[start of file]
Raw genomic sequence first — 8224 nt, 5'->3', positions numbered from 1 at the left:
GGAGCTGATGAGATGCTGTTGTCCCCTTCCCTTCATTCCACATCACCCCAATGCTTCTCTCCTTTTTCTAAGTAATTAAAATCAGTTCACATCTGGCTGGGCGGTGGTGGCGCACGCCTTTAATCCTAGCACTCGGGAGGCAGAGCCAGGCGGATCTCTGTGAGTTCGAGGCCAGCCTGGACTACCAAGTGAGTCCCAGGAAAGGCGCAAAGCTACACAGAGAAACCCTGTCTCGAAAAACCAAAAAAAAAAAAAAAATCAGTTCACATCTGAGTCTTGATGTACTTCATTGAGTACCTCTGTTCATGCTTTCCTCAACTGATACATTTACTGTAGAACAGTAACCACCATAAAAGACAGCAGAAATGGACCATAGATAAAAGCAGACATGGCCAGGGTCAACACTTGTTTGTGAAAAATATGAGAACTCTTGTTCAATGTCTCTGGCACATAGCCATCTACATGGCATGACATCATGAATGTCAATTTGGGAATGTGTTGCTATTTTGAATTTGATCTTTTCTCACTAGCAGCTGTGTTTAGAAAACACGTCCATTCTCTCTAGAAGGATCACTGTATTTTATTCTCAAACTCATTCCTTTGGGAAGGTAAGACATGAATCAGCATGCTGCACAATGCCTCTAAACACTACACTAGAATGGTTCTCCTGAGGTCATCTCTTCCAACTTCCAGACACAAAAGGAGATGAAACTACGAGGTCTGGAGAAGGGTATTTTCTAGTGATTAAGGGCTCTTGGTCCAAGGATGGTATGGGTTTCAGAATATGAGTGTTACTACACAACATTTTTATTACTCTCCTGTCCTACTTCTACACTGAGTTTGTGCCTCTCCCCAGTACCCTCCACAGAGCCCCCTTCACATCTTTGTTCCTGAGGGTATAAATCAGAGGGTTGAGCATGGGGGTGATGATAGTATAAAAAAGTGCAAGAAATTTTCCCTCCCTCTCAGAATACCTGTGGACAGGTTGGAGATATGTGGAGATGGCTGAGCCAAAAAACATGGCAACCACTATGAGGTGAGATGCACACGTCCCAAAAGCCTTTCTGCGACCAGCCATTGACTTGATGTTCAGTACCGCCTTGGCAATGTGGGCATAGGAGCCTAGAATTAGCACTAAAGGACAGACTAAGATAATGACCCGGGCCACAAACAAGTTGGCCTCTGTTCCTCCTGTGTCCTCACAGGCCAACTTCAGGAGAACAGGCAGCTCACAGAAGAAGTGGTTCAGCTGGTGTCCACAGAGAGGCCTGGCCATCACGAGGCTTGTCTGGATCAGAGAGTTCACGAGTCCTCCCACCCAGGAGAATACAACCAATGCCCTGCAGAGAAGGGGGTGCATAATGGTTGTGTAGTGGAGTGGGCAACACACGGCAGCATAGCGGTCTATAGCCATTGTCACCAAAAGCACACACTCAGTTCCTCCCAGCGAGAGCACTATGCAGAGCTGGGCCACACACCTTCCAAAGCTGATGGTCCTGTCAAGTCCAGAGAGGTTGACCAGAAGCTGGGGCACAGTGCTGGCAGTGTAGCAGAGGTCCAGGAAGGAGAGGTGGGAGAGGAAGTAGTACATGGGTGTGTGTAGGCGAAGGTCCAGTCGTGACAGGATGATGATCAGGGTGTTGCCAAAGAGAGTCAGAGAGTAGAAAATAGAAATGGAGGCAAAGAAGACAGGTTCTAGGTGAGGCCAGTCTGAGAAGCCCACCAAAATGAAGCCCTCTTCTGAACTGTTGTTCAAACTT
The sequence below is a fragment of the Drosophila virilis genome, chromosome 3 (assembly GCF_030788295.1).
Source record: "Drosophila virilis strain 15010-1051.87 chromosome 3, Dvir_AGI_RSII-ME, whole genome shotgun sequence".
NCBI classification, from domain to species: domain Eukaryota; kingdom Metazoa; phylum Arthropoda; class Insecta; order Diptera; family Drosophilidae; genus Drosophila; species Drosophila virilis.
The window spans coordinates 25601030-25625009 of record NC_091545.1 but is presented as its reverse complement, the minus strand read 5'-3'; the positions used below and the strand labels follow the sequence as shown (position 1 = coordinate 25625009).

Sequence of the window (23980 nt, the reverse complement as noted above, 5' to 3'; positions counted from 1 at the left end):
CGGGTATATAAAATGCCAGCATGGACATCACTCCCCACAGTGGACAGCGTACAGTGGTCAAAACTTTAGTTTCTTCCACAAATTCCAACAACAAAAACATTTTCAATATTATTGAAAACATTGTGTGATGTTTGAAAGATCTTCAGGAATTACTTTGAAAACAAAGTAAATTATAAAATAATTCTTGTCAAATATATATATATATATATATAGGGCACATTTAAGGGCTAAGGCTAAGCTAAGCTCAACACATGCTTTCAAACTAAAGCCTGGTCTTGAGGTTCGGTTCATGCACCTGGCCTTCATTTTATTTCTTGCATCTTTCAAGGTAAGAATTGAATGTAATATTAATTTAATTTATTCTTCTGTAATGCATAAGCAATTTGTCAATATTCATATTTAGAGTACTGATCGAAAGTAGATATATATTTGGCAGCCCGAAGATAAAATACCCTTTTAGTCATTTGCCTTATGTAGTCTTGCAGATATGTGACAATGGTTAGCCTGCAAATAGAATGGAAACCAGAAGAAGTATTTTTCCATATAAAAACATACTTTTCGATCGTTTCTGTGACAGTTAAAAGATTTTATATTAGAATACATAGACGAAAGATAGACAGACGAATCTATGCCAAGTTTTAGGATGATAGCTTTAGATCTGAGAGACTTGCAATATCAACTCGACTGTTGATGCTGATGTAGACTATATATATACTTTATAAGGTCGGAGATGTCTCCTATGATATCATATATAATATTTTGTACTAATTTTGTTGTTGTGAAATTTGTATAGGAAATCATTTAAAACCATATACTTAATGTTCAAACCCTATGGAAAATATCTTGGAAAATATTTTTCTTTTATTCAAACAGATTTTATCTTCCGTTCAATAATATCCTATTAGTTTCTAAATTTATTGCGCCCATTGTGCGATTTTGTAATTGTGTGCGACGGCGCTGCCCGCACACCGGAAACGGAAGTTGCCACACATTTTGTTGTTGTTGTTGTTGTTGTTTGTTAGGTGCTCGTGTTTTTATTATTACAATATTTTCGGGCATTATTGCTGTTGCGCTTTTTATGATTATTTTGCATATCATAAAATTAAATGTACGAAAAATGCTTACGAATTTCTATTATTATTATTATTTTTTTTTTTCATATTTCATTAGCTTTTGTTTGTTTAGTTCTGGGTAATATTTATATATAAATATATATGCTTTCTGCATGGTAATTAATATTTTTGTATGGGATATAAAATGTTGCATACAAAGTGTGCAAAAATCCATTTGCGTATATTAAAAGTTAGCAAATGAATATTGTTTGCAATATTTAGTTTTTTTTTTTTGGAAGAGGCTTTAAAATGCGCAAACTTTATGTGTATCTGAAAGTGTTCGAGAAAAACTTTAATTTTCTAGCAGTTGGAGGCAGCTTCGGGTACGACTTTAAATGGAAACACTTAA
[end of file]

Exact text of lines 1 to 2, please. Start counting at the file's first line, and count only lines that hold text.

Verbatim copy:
Raw genomic sequence first — 8224 nt, 5'->3', positions numbered from 1 at the left:
GGAGCTGATGAGATGCTGTTGTCCCCTTCCCTTCATTCCACATCACCCCAATGCTTCTCTCCTTTTTCTAAGTAATTAAAATCAGTTCACATCTGGCTGGGCGGTGGTGGCGCACGCCTTTAATCCTAGCACTCGGGAGGCAGAGCCAGGCGGATCTCTGTGAGTTCGAGGCCAGCCTGGACTACCAAGTGAGTCCCAGGAAAGGCGCAAAGCTACACAGAGAAACCCTGTCTCGAAAAACCAAAAAAAAAAAAAAAATCAGTTCACATCTGAGTCTTGATGTACTTCATTGAGTACCTCTGTTCATGCTTTCCTCAACTGATACATTTACTGTAGAACAGTAACCACCATAAAAGACAGCAGAAATGGACCATAGATAAAAGCAGACATGGCCAGGGTCAACACTTGTTTGTGAAAAATATGAGAACTCTTGTTCAATGTCTCTGGCACATAGCCATCTACATGGCATGACATCATGAATGTCAATTTGGGAATGTGTTGCTATTTTGAATTTGATCTTTTCTCACTAGCAGCTGTGTTTAGAAAACACGTCCATTCTCTCTAGAAGGATCACTGTATTTTATTCTCAAACTCATTCCTTTGGGAAGGTAAGACATGAATCAGCATGCTGCACAATGCCTCTAAACACTACACTAGAATGGTTCTCCTGAGGTCATCTCTTCCAACTTCCAGACACAAAAGGAGATGAAACTACGAGGTCTGGAGAAGGGTATTTTCTAGTGATTAAGGGCTCTTGGTCCAAGGATGGTATGGGTTTCAGAATATGAGTGTTACTACACAACATTTTTATTACTCTCCTGTCCTACTTCTACACTGAGTTTGTGCCTCTCCCCAGTACCCTCCACAGAGCCCCCTTCACATCTTTGTTCCTGAGGGTATAAATCAGAGGGTTGAGCATGGGGGTGATGATAGTATAAAAAAGTGCAAGAAATTTTCCCTCCCTCTCAGAATACCTGTGGACAGGTTGGAGATATGTGGAGATGGCTGAGCCAAAAAACATGGCAACCACTATGAGGTGAGATGCACACGTCCCAAAAGCCTTTCTGCGACCAGCCATTGACTTGATGTTCAGTACCGCCTTGGCAATGTGGGCATAGGAGCCTAGAATTAGCACTAAAGGACAGACTAAGATAATGACCCGGGCCACAAACAAGTTGGCCTCTGTTCCTCCTGTGTCCTCACAGGCCAACTTCAGGAGAACAGGCAGCTCACAGAAGAAGTGGTTCAGCTGGTGTCCACAGAGAGGCCTGGCCATCACGAGGCTTGTCTGGATCAGAGAGTTCACGAGTCCTCCCACCCAGGAGAATACAACCAATGCCCTGCAGAGAAGGGGGTGCATAATGGTTGTGTAGTGGAGTGGGCAACACACGGCAGCATAGCGGTCTATAGCCATTGTCACCAAAAGCACACACTCAGTTCCTCCCAGCGAGAGCACTATGCAGAGCTGGGCCACACACCTTCCAAAGCTGATGGTCCTGTCAAGTCCAGAGAGGTTGACCAGAAGCTGGGGCACAGTGCTGGCAGTGTAGCAGAGGTCCAGGAAGGAGAGGTGGGAGAGGAAGTAGTACATGGGTGTGTGTAGGCGAAGGTCCAGTCGTGACAGGATGATGATCAGGGTGTTGCCAAAGAGAGTCAGAGAGTAGAAAATAGAAATGGAGGCAAAGAAGACAGGTTCTAGGTGAGGCCAGTCTGAGAAGCCCACCAAAATGAAGCCCTCTTCTGAACTGTTGTTCAAACTT